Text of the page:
Beef bouncing back after horsemeat scandal
Consumers have switched from frozen products to fresh, from supermarkets to traditional butchers
Three months after the horsemeat controversy gripped the Continent, beef exports here have increased by nearly 10 per cent alongside a surge in the number of farmers signing up to strict quality assurance mechanisms.
You could say the industry has never looked so healthy.
In fact the scandal appears to have had little in the way of detrimental effects on the sector in general: consumer confidence seems unscathed while purchasing trends have simply switched from frozen products to fresh, from supermarkets to traditional butchers.
Experts say the lack of negative fallout is due to the limited nature of the contamination (restricted to frozen burgers and other processed meals) and the fact that the magnitude of the problem quickly spread across the European supply chain, obscuring its initial relationship to Ireland.
Bord Bia this week confirmed that exports of Irish beef for the first three months of the year jumped by 9 per cent on 2012 levels, which had a total annual yield of €1.9 billion.
That figure too is expected to be surpassed this year due to increases in both volume and prices, a development welcomed by the Irish Farmers Association (IFA).
Part of this healthy picture can be explained by the relative lack of frozen burgers consumed here every year (€14.7m worth) and the fact that much of the controversy remained rooted in that product alone.
In 2012 Ireland’s exports of uncooked processed beef, as opposed to fresh meat, accounted for just €170m or 73,000 tonnes, the bulk of which made its way to the UK.
Supermarkets are reticent when it comes to discussing the recent impact on individual sales but anecdotally industry insiders say while frozen burgers and other products associated with the saga have lost sales, customers are simply swapping food types as opposed to the places in which they buy them.
The biggest losers in this sorry affair would appear to be the processors or factories but the degree to which they have been damaged by events remains unclear for now.
“In terms of Ireland Inc and exports as a whole, we were not impacted,” a Bord Bia spokesperson explained.
“Because of the demand in fresh beef there has been a sort of balancing act. There will be an emphasis [now] on a shorter supply chain; they were complicated. That change will have a positive impact for Ireland. You can see that the farmers themselves are responding because people want quality-assured beef.”
That fact too can be illustrated with hard data. There has been a marked increase in applications from farmers to the Bord Bia “quality assurance scheme” which demands a higher level of third party inspection but which translates to higher returns for producers.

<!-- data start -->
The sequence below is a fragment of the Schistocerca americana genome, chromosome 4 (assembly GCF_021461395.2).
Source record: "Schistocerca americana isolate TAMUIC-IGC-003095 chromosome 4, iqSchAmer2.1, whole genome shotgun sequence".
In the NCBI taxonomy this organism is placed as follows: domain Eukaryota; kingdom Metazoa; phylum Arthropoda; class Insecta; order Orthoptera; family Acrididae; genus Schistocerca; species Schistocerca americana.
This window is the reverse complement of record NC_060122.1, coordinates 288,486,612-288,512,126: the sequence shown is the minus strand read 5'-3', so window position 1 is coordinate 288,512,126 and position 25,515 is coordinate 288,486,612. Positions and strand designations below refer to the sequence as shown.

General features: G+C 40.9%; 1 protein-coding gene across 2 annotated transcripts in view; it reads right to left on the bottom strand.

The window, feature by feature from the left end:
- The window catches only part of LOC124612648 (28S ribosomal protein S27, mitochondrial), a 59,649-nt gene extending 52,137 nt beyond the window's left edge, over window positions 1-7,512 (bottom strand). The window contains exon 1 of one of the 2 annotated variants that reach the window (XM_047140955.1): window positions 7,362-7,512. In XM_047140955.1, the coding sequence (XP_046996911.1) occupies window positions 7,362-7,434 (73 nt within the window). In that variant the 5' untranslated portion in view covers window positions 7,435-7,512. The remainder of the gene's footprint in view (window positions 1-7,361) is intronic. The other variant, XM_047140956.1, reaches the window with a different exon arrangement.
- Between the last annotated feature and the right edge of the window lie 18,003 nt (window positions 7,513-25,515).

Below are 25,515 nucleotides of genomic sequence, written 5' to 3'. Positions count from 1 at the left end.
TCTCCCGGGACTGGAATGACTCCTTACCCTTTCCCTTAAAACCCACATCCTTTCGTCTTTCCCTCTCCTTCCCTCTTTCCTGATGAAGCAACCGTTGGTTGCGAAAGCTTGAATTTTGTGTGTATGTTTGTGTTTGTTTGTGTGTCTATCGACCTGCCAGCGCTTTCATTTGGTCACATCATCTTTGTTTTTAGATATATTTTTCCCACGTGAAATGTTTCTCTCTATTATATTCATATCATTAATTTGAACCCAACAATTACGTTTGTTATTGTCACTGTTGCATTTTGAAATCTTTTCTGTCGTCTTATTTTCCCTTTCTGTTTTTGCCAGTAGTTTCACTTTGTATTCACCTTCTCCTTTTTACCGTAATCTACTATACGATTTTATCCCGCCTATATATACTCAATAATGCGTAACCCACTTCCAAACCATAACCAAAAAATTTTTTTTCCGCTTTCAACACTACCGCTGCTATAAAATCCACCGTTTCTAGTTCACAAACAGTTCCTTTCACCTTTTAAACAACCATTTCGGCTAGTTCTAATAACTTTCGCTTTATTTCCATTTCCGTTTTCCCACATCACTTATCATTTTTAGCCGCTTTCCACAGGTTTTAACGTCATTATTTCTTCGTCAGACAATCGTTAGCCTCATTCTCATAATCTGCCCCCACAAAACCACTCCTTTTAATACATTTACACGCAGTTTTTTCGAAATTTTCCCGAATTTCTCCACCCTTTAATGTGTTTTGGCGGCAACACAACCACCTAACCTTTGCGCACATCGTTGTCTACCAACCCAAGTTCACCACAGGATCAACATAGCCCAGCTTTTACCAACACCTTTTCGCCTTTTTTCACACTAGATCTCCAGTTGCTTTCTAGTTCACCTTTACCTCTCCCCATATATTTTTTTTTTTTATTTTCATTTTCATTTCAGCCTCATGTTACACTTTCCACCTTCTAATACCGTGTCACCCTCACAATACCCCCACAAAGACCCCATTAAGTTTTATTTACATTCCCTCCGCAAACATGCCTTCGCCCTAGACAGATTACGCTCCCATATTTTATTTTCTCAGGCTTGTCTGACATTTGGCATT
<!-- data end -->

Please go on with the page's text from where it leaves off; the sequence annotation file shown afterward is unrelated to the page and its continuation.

To date in 2013, there have been more than 2,600 expressions of interest compared to just 1,200 for the same period last year.
Henry Burns, the IFA’s national livestock committee chairman, welcomed this year’s rise in beef prices and exports, particularly given the rising cost of cattle feed.
“Beef consumption figures for both the UK and our own domestic market are very positive,” he said. “In addition, with the latest EU beef forecast predicting lower production in major countries, like France and Italy, the beef trade should remain positive.”
The association said it is working hard to get more farmers into the quality assurance scheme but criticised some factories for “attempting to impose excessive penalties on non-quality stock”, a tendency that is damaging efforts to increase participation.
Ireland’s butchers too are enjoying the flip side. While many consumers who enjoyed frozen burgers in the past are changing to alternative produce like poultry, there are others who are simply returning to the traditional supplier whose stocks are more easily traceable and freshly made.
“Eight burgers for 99 cent; there is no butcher I know that could do that,” said Dave Lang, development manager at the Associated Craft Butchers of Ireland (ACBI), referencing the bargain prices attached to frozen alternatives.
The organisation has more than 400 members, all of whom produce freshly made patties from their own, or local abattoirs: they say a more realistic production cost to sale range is somewhere in the order of 65 cent to 90 cent.
“At the moment it’s very good. The majority of our members are reporting business is up on average by 10 to 15 per cent. The figures that we are getting from the supermarkets [indicate] that frozen burgers are down 48 per cent.”
The fallout from the horsemeat issue is also difficult to compare to previous food scandals because it was not a health crisis whereas the pork dioxin crisis in 2008 saw the recall of products contaminated by cattle feed.
“This was very much about mislabelling and fraudulent behaviour as opposed to being about a health scare or food safety issue,” said the Bord Bia spokesperson. “They are very, very different.”